ESA’s GOCE mission comes to an end
After mapping variations in Earth’s gravity with unprecedented detail for four years, the GOCE satellite has run out of fuel and the end of mission has been declared.
Since March 2009, the Gravity field and steady-state Ocean Circulation Explorer – GOCE – has been orbiting Earth at the lowest altitude of any research satellite.
Its ‘gradiometer’ – the sensitive instrument measuring gravity in 3D – was the first in space and has mapped variations in Earth’s gravity with unrivalled precision. The result is a unique model of the ‘geoid’, which is essentially the shape of an ideal global ocean at rest and therefore critical for accurate measurements of ocean circulation and sea-level change.
GOCE has provided dynamic topography and circulation patterns of the oceans with unprecedented quality and resolution, improving our understanding of the dynamics of world oceans.
Scientists further exploited GOCE’s data to create the first global high-resolution map of the boundary between Earth’s crust and mantle – called the Moho.
The satellite also became the first seismometer in orbit when it detected sound waves from the massive earthquake that hit Japan on 11 March 2011.
Although the planned mission was completed in April 2011, the fuel consumption was much lower than anticipated because of the low solar activity, enabling ESA to extend GOCE’s life.
In August 2012, the control team began to lower the satellite’s orbit – from about 255 km to 224 km. Dubbed ‘GOCE’s second mission’, the lower orbit increased the accuracy and resolution of GOCE’s measurements, improving our view of smaller ocean features such as eddy currents.
“This innovative mission has been a challenge for the entire team involved: from building the first gradiometer for space to maintaining such a low orbit in constant free-fall, to lowering the orbit even further,” said Volker Liebig, ESA’s Director of Earth Observation Programmes.
“The outcome is fantastic. We have obtained the most accurate gravity data ever available to scientists. This alone proves that GOCE was worth the effort – and new scientific results are emerging constantly.”
On 21 October, the mission came to a natural end when it ran out of fuel. The satellite is expected to reenter Earth’s atmosphere in about two weeks.
Data acquisition and satellite operations will continue for about two more weeks until its systems stop working because of the harsh environmental conditions at such a low altitude. At this point, the satellite will be switched off, marking the end of activities for the GOCE flight control team.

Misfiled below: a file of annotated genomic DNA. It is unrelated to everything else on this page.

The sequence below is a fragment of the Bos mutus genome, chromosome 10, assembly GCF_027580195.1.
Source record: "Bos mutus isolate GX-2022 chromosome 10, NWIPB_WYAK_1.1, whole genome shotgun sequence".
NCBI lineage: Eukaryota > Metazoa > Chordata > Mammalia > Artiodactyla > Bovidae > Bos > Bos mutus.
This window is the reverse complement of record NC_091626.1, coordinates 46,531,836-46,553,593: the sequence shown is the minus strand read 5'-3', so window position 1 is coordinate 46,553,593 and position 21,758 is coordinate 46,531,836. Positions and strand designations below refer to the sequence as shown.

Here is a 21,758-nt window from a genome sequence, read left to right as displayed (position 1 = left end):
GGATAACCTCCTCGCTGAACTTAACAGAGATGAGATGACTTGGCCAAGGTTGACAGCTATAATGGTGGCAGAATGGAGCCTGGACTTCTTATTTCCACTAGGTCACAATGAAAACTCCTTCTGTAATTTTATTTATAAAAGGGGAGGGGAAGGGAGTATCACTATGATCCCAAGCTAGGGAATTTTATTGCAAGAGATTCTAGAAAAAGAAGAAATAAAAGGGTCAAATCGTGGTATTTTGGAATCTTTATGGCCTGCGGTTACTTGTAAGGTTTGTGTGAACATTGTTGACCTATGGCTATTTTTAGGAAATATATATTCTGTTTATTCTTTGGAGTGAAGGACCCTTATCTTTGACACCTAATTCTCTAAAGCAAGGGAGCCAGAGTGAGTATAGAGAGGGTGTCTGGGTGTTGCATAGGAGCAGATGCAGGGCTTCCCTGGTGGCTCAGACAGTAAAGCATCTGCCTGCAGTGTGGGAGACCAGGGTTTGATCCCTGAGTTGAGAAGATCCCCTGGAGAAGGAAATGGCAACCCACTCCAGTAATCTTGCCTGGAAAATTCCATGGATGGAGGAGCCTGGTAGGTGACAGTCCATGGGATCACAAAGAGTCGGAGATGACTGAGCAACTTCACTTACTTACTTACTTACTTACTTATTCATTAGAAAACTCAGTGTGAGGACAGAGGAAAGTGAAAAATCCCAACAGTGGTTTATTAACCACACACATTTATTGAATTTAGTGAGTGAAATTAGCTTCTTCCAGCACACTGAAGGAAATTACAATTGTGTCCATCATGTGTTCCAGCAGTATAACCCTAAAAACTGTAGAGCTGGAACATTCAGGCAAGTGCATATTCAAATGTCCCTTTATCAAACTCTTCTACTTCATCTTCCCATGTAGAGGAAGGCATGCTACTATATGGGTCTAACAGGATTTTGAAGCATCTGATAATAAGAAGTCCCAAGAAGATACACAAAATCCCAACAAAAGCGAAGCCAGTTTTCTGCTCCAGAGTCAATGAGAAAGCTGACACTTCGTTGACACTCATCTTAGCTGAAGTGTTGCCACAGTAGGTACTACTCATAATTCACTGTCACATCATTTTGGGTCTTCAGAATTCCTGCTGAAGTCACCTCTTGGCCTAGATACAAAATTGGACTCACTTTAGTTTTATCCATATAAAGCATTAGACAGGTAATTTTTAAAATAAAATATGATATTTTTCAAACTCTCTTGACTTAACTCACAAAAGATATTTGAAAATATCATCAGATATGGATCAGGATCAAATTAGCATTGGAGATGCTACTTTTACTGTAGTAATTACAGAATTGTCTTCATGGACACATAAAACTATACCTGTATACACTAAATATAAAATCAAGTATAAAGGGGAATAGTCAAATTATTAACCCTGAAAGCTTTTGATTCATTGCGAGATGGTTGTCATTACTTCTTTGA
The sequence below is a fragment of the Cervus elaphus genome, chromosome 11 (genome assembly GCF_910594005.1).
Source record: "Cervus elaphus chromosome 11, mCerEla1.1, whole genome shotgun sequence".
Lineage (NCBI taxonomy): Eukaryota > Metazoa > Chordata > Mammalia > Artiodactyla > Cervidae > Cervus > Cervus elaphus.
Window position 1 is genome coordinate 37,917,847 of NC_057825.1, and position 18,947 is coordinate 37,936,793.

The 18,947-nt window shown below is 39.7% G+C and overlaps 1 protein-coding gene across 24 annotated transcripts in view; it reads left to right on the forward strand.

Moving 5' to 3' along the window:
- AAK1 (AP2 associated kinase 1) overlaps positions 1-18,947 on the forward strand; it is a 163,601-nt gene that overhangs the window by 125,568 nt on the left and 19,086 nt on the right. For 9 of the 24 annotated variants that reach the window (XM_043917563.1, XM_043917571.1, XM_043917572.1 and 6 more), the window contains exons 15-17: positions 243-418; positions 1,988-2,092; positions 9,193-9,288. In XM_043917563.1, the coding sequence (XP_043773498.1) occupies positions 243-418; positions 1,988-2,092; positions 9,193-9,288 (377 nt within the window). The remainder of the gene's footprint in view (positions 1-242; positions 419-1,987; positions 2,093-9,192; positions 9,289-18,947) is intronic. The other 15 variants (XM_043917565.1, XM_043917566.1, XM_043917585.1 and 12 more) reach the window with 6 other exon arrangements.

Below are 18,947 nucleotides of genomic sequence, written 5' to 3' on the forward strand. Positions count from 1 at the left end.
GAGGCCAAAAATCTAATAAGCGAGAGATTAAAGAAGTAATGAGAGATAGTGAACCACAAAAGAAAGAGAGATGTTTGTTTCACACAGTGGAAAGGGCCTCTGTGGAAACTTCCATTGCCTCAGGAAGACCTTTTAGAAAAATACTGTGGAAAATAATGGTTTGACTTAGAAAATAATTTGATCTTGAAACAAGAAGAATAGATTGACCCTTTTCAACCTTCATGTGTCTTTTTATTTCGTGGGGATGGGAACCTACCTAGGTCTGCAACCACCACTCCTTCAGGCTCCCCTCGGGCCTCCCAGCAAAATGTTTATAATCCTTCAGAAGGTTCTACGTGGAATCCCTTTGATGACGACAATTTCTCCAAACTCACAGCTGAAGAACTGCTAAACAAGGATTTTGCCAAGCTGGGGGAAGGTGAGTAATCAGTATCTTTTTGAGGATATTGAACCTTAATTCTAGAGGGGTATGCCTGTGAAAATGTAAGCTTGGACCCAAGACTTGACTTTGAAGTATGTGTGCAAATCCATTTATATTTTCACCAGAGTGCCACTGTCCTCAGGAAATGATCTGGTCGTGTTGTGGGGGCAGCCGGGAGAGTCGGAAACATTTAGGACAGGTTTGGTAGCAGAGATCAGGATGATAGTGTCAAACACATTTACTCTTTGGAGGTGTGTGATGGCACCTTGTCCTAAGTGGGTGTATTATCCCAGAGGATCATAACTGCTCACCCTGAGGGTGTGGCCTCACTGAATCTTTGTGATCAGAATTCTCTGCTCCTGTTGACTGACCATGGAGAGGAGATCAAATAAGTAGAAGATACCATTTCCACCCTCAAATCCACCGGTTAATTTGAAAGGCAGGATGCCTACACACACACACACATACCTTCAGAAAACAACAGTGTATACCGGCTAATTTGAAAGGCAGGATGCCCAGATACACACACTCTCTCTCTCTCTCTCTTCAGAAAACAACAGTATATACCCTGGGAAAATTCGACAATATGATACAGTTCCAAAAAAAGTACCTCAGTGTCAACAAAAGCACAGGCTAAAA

While most of the satellite will disintegrate in the atmosphere, Some smaller parts are expected to reach Earth’s surface. When and where these parts might land cannot yet be predicted, but the affected area will be narrowed down closer to the time of reentry.
An international campaign is monitoring the descent, involving the Inter-Agency Space Debris Coordination Committee. The situation is being continuously watched by ESA’s Space Debris Office, which will periodically issue reentry predictions.
ESA will keep its Member States and the relevant authorities permanently updated.
For all the latest information on the mission’s scientific results and reentry, visit the dedicated webpage at: http://www.esa.int/Our_Activities/Observing_the_Earth/GOCE/GOCE_completes_its_mission
About the European Space Agency
The European Space Agency (ESA) is Europe’s gateway to space. It is an intergovernmental organisation, created in 1975, with the mission to shape the development of Europe’s space capability and ensure that investment in space delivers benefits to the citizens of Europe and the world.
ESA has 20 Member States: Austria, Belgium, the Czech Republic, Denmark, Finland, France, Germany, Greece, Ireland, Italy, Luxembourg, the Netherlands, Norway, Poland, Portugal, Romania, Spain, Sweden, Switzerland and the United Kingdom, of whom 18 are Member States of the EU.
ESA has Cooperation Agreements with eight other Member States of the EU. Canada takes part in some ESA programmes under a Cooperation Agreement.
ESA is also working actively with the EU on implementing the Galileo and Copernicus programmes.
By coordinating the financial and intellectual resources of its members, ESA can undertake programmes and activities far beyond the scope of any single European country.
ESA develops the launchers, spacecraft and ground facilities needed to keep Europe at the forefront of global space activities.
Today, it launches satellites for Earth observation, navigation, telecommunications and astronomy, sends probes to the far reaches of the Solar System and cooperates in the human exploration of space.
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